Next, we should keep our eyes on inventory levels. We will need inventory to complete a successful year. I believe opportunities will arise as we witness what might be a slight culling of fleet sizes by corporate operators. I can already see some downsizing of fleets as those with four airplanes contemplate cutting down to three or some variation of that.

Some new lessons and habits that are being created by the travel restrictions of companies might stick. That may seem bad for our industry but remember, those downsizing do not throw the aircraft away—they just shift ownership. Since I believe that most new aircraft activity and sales will continue in North America, and more specifically in the U.S., the overall fleet size operating here will not go down. The pea may just be under a different shell.

So could the nine-month year now be increased to 12? My answer is yes! Hold on, keep your eyes and ears open for the tell-tale signs I mentioned above. Let’s get ready for a shot in the arm, getting back to a more normal world, and continued success in our industry.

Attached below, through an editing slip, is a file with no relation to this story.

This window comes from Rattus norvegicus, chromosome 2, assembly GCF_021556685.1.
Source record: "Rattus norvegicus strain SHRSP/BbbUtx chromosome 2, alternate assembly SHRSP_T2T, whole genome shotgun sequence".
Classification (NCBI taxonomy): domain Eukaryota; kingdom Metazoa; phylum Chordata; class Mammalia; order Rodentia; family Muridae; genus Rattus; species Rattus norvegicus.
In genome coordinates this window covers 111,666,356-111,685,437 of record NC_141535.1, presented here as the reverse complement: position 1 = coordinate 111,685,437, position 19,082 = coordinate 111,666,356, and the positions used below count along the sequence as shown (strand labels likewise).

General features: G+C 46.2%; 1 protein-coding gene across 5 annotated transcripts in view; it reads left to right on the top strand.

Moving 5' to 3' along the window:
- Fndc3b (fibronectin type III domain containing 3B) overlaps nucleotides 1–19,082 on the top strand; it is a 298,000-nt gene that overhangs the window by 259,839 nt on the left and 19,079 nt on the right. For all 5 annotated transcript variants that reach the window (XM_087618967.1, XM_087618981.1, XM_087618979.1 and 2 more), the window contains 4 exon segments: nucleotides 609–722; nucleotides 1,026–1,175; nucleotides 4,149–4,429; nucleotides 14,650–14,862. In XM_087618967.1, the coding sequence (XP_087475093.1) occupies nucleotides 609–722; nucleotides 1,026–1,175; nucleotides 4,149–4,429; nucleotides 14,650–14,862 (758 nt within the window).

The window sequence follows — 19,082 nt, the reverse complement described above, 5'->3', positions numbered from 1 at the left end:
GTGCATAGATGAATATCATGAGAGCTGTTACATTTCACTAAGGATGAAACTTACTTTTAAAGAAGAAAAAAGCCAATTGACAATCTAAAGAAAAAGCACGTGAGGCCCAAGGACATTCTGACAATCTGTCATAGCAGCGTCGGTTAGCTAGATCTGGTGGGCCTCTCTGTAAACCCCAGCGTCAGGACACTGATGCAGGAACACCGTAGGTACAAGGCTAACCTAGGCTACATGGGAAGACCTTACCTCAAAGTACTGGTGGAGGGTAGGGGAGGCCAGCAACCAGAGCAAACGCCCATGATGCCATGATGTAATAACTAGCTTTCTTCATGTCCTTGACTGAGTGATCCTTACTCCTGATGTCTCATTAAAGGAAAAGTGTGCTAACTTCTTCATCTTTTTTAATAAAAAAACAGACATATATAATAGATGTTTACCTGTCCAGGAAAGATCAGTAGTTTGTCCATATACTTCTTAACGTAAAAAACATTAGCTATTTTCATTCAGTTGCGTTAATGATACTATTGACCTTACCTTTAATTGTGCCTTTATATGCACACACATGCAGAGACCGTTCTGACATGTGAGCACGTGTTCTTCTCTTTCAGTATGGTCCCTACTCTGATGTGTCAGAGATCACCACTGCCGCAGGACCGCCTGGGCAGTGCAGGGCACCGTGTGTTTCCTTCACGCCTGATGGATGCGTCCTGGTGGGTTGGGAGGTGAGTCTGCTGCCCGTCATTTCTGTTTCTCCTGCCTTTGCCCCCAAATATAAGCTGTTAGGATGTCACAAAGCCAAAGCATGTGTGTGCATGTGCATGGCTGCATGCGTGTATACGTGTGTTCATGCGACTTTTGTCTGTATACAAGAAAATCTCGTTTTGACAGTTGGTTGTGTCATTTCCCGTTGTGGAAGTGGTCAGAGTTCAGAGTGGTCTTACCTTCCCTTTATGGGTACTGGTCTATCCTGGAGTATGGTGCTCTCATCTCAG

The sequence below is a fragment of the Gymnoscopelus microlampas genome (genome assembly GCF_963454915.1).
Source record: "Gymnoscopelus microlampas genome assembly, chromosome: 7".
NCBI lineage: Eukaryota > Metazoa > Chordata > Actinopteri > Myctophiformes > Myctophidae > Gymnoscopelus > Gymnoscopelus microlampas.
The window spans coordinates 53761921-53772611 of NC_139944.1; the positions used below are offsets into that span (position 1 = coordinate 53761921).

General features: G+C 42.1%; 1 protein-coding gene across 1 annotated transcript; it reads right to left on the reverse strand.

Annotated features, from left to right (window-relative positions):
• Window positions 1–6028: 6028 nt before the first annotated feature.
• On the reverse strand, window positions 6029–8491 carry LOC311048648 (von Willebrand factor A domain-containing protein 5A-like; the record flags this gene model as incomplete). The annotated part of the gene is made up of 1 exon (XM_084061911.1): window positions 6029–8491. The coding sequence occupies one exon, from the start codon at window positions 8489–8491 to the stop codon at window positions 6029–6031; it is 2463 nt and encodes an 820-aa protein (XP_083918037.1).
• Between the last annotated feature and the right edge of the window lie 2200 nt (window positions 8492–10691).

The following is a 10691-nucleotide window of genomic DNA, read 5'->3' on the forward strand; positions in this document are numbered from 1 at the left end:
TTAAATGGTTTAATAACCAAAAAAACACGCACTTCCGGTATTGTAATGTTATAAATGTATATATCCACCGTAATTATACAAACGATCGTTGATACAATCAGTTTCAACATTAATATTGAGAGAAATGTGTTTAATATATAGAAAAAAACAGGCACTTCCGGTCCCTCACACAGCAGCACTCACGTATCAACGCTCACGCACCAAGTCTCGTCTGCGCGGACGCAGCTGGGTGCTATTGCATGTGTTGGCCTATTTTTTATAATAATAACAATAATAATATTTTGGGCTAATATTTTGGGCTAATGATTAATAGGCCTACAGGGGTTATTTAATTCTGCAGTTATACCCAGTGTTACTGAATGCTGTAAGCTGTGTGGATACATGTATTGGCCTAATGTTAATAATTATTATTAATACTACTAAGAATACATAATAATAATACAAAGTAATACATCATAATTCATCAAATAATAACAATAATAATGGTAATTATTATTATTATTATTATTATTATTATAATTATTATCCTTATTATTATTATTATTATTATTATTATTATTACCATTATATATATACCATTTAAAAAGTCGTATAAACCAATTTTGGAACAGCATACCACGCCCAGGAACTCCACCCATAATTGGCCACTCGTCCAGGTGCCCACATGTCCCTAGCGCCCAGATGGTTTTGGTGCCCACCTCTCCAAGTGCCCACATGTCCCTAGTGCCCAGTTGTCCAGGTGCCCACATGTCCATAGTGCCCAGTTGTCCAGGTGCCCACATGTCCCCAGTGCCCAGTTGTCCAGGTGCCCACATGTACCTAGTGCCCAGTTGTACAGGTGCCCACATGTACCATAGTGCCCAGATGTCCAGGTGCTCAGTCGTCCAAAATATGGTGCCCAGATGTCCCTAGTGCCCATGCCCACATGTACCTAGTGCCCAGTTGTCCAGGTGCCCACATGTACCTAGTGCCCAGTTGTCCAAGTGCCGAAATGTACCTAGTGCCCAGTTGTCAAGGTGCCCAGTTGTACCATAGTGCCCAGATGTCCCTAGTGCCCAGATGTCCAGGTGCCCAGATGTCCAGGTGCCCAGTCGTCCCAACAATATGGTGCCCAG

Asset Insight Podcast: A Look Back at 2020 and Ahead at 2021

Hosted by Asset Insight – recorded 1/15/21

Here is a link to Jay Mesinger’s appearance on the episode: “A Look Back at 2020 and Ahead at 2021”

Jay Mesinger: A Look Back at 2020 and Ahead at 2021 (

Jay Mesinger, CEO of Mesinger Jet Sales, provides his thoughts on how things evolved during 2020, amid a pandemic, a national election, and their combined effect on our nation’s economy. We also asked Jay to give us his thought about how 2021 might shape up. Areas covered include:

  • Interest in an aircraft acquisition from first time buyers.
  • Market trends based on fourth quarter sales.
  • How did the US national election affect buyer views and actions during 2020.
  • How is 2021 shaping up, and what might be expected this year.
  • Possible tailwinds and headwinds that could help or hinder business aviation.